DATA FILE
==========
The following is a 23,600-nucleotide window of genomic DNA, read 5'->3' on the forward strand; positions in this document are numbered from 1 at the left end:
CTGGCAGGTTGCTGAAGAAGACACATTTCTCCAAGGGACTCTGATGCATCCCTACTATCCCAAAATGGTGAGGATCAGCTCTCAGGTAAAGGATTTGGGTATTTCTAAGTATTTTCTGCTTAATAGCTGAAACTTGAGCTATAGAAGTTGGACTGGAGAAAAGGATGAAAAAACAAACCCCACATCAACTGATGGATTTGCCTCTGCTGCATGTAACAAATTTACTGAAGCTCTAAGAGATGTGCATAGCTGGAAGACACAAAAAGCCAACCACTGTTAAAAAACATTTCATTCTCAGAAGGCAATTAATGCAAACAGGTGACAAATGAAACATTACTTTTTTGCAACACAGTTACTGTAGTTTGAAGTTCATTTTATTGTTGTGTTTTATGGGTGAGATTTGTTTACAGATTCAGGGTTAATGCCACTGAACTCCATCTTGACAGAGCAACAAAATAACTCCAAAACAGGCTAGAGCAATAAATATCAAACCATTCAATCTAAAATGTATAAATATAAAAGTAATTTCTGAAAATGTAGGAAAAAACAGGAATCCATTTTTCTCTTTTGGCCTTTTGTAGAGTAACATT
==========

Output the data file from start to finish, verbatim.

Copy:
The following is a 23,600-nucleotide window of genomic DNA, read 5'->3' on the forward strand; positions in this document are numbered from 1 at the left end:
CTGGCAGGTTGCTGAAGAAGACACATTTCTCCAAGGGACTCTGATGCATCCCTACTATCCCAAAATGGTGAGGATCAGCTCTCAGGTAAAGGATTTGGGTATTTCTAAGTATTTTCTGCTTAATAGCTGAAACTTGAGCTATAGAAGTTGGACTGGAGAAAAGGATGAAAAAACAAACCCCACATCAACTGATGGATTTGCCTCTGCTGCATGTAACAAATTTACTGAAGCTCTAAGAGATGTGCATAGCTGGAAGACACAAAAAGCCAACCACTGTTAAAAAACATTTCATTCTCAGAAGGCAATTAATGCAAACAGGTGACAAATGAAACATTACTTTTTTGCAACACAGTTACTGTAGTTTGAAGTTCATTTTATTGTTGTGTTTTATGGGTGAGATTTGTTTACAGATTCAGGGTTAATGCCACTGAACTCCATCTTGACAGAGCAACAAAATAACTCCAAAACAGGCTAGAGCAATAAATATCAAACCATTCAATCTAAAATGTATAAATATAAAAGTAATTTCTGAAAATGTAGGAAAAAACAGGAATCCATTTTTCTCTTTTGGCCTTTTGTAGAGTAACATT